Is There a Reason Some Beers Take Off?

When Firestone Walker started brewing Honey Blonde Ale, it was not a revolutionary beer. It’s safe to say that since the dawn of craft brewing, versions of this beer have been made thousands of times in breweries and brewpubs around the country. And yet it was this blonde ale, renamed 805 in 2012, that took off, sparked scores of copy-cats, and now constitutes 60% of the brewery’s output.

The million-dollar question is why. Why Firestone Walker and why 805—and how do you reproduce this success?

I’ve been thinking a lot lately about how and why certain beers take off. Is it purely chance, a confluence of conditions that is wholly unpredictable? Or is there a ghost somewhere in the machine, an invisible hand pulling levers and creating those conditions that, to the causal eye, appear random? Here’s a hypothesis: it’s not random, and if we look at a few examples, we’ll see how breweries spent years taking actions that made these successes possible. 

A Strong Identity

It starts with a clear identity. Breweries have personalities, presences that we recognize. These are more elemental qualities than branding, which is something like the clothes breweries put on to express their personalities. In the case of Firestone Walker, the brewery had spent nearly two decades building an identity that fused Californian effortlessness with a commitment to quality (51 GABF medals and counting) and an idiosyncratic, virtuosic beer line. Although the original identity revolved around British styles, Firestone’s range gradually expanded, and as it did, customers’ trust in the brewery grew. As they expanded into other styles, their customers followed them into new terrain. That reputation of quality vouched for new releases, and as long as the beer kept delivering, fans were willing to follow. A hoppy pilsner? Sure. Modern IPAs, absolutely. Wild ales? Let’s give them a try.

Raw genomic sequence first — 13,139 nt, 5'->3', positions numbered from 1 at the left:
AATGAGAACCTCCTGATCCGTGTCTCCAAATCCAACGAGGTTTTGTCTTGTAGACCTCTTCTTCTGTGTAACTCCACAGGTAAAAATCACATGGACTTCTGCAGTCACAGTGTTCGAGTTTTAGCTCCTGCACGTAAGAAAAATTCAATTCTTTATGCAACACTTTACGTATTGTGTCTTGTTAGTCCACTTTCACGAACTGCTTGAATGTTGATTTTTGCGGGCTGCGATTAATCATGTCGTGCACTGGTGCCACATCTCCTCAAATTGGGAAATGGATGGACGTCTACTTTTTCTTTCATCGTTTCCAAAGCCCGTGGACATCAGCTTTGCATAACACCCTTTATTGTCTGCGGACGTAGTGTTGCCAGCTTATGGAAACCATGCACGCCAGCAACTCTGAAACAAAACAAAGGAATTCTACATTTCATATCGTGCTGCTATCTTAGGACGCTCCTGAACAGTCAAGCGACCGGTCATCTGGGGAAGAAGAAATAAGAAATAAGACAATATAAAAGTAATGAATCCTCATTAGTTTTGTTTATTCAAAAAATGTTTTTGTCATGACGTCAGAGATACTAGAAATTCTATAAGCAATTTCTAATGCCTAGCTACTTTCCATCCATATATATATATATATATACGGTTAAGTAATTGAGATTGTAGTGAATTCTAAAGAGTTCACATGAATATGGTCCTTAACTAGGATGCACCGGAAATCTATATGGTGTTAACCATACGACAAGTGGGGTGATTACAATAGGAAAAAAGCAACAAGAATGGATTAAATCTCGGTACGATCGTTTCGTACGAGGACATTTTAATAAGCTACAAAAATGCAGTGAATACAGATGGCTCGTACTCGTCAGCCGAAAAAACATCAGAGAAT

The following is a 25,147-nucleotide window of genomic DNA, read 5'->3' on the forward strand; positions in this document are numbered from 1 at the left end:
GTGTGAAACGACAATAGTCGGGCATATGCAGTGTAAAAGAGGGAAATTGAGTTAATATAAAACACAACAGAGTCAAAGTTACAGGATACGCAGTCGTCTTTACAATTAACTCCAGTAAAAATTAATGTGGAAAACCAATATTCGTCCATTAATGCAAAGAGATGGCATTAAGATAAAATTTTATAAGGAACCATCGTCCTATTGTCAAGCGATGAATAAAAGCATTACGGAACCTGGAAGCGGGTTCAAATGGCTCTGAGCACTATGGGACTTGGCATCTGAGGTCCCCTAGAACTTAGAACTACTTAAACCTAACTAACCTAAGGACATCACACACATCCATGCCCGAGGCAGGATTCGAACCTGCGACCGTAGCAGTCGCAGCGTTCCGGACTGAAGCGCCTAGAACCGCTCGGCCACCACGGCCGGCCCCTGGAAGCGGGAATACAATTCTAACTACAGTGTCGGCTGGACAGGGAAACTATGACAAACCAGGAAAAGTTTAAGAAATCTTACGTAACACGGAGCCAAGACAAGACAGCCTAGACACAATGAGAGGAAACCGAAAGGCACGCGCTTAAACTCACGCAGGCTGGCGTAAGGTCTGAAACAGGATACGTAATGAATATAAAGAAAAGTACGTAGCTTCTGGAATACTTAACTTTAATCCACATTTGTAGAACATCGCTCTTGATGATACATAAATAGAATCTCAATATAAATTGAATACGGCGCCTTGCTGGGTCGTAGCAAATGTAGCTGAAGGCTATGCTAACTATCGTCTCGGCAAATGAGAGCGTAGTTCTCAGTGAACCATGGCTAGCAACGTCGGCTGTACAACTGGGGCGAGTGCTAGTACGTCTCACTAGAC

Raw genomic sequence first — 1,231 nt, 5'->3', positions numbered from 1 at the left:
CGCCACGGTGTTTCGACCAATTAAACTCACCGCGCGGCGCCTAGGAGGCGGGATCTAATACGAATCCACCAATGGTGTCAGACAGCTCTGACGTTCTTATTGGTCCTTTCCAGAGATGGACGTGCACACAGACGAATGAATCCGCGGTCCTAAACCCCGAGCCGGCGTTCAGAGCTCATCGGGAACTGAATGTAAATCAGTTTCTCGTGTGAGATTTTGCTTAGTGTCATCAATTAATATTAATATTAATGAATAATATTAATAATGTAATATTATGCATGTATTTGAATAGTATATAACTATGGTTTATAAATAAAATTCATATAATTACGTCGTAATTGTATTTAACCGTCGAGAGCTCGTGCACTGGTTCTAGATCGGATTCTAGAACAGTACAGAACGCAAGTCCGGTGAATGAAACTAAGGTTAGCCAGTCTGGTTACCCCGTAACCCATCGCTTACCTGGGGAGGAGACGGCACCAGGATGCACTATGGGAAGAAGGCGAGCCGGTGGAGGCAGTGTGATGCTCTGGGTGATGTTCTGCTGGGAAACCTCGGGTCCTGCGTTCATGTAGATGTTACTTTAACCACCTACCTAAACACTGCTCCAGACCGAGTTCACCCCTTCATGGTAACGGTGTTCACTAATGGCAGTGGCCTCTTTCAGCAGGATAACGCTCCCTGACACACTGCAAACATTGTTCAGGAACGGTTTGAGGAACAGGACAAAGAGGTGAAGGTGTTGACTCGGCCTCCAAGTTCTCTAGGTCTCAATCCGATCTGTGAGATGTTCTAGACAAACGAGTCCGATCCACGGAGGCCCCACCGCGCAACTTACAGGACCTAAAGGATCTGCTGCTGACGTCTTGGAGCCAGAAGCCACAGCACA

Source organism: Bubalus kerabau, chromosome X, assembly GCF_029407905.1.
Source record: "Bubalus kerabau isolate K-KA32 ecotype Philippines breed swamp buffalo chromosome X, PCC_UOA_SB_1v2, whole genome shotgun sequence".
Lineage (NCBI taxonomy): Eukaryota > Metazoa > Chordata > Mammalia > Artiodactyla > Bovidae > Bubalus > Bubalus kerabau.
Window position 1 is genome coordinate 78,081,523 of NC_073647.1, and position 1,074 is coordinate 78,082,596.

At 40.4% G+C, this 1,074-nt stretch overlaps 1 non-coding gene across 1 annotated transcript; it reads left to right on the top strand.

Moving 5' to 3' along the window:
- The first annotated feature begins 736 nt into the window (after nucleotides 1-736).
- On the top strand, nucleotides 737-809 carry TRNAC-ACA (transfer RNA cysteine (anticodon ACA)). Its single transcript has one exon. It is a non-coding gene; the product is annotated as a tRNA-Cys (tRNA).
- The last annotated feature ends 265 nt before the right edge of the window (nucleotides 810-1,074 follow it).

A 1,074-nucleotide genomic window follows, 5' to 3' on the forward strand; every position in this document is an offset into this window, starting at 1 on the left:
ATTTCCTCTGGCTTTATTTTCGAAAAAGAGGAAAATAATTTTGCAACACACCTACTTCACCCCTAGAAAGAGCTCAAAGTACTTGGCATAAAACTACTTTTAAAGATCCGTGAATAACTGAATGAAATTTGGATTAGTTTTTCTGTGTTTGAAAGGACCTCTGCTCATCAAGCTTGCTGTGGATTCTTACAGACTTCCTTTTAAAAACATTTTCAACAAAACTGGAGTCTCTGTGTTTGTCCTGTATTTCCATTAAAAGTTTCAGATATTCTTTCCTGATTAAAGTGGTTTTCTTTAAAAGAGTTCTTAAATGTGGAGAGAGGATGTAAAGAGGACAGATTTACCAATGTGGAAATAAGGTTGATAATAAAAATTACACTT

These conditions were in place when 805 started pouring. Blonde ales have historically been a tough sell because of their low flavor impact; they were often the beer offered as a substitute for mass market lagers. If a brewery was known for more assertive beers, they didn’t fit the identity and were ignored by the core audience. Multinational breweries have made them as a step away from mass market lagers, but in those cases they fell into the uncanny beer valley: not different enough from lagers, not expressive enough to be craft. 

805 was different. It was introduced by a highly-respected brewery and so the core customers came to it with an open mind. It was a brewer-led beer, made to be the best example of a modest style, sold on draft to no fanfare. Paso Robles is roaring hot in the summer and warm most of the year, so it had the virtue of being a perfect beer for place. Its popularity grew organically as all these factors built on themselves. The beer may not have been “innovative” or “unique,” but it was right within Firestone’s identity of quality, effortlessness (California mellow), and place. 


IPAs and Off-Centered Ales

A couple other examples. Ballast Point released Grapefruit Sculpin a year later, in 2013. It is credited with starting the trend of citrus IPAs—aptly so—but it wasn’t the first one ever made. I remember seeing them in Portland as early as 2010, and the debut Fruit Beer Fest In 2011 featured several—sparking a trend that was a couple years old by the release of Grapefruit Sculpin.